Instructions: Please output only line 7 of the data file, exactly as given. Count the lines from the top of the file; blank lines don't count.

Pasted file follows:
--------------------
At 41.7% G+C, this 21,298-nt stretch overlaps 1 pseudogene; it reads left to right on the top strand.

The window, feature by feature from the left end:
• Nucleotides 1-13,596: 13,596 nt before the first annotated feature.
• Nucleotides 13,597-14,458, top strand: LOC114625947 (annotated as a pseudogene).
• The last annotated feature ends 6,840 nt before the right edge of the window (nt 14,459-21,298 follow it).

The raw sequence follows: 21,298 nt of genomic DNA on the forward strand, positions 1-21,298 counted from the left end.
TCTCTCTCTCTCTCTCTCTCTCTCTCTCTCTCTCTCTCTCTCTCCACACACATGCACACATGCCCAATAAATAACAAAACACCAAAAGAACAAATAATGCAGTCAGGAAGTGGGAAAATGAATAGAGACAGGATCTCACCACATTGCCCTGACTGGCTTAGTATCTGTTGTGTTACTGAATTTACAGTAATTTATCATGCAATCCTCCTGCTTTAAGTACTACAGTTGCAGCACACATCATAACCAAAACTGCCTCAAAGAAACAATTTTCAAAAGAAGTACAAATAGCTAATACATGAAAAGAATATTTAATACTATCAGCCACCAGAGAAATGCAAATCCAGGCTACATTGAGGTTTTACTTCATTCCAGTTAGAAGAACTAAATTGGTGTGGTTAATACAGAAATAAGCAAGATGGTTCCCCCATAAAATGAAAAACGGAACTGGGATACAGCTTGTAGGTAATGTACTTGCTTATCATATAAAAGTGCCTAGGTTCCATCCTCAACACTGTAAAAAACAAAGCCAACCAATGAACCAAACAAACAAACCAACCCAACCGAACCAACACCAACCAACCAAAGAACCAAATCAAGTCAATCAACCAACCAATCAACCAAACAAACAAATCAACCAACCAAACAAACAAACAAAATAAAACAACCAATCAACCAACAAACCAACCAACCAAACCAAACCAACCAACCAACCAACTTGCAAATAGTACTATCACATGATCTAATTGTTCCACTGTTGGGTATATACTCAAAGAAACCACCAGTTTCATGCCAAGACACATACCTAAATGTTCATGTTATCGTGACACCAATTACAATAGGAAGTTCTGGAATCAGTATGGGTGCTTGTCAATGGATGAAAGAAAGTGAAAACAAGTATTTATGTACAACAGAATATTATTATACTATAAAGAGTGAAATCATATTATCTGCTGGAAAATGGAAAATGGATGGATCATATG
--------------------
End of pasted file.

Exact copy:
TCTCTCTCTCTCTCTCTCTCTCTCTCTCTCTCTCTCTCTCTCTCCACACACATGCACACATGCCCAATAAATAACAAAACACCAAAAGAACAAATAATGCAGTCAGGAAGTGGGAAAATGAATAGAGACAGGATCTCACCACATTGCCCTGACTGGCTTAGTATCTGTTGTGTTACTGAATTTACAGTAATTTATCATGCAATCCTCCTGCTTTAAGTACTACAGTTGCAGCACACATCATAACCAAAACTGCCTCAAAGAAACAATTTTCAAAAGAAGTACAAATAGCTAATACATGAAAAGAATATTTAATACTATCAGCCACCAGAGAAATGCAAATCCAGGCTACATTGAGGTTTTACTTCATTCCAGTTAGAAGAACTAAATTGGTGTGGTTAATACAGAAATAAGCAAGATGGTTCCCCCATAAAATGAAAAACGGAACTGGGATACAGCTTGTAGGTAATGTACTTGCTTATCATATAAAAGTGCCTAGGTTCCATCCTCAACACTGTAAAAAACAAAGCCAACCAATGAACCAAACAAACAAACCAACCCAACCGAACCAACACCAACCAACCAAAGAACCAAATCAAGTCAATCAACCAACCAATCAACCAAACAAACAAATCAACCAACCAAACAAACAAACAAAATAAAACAACCAATCAACCAACAAACCAACCAACCAAACCAAACCAACCAACCAACCAACTTGCAAATAGTACTATCACATGATCTAATTGTTCCACTGTTGGGTATATACTCAAAGAAACCACCAGTTTCATGCCAAGACACATACCTAAATGTTCATGTTATCGTGACACCAATTACAATAGGAAGTTCTGGAATCAGTATGGGTGCTTGTCAATGGATGAAAGAAAGTGAAAACAAGTATTTATGTACAACAGAATATTATTATACTATAAAGAGTGAAATCATATTATCTGCTGGAAAATGGAAAATGGATGGATCATATG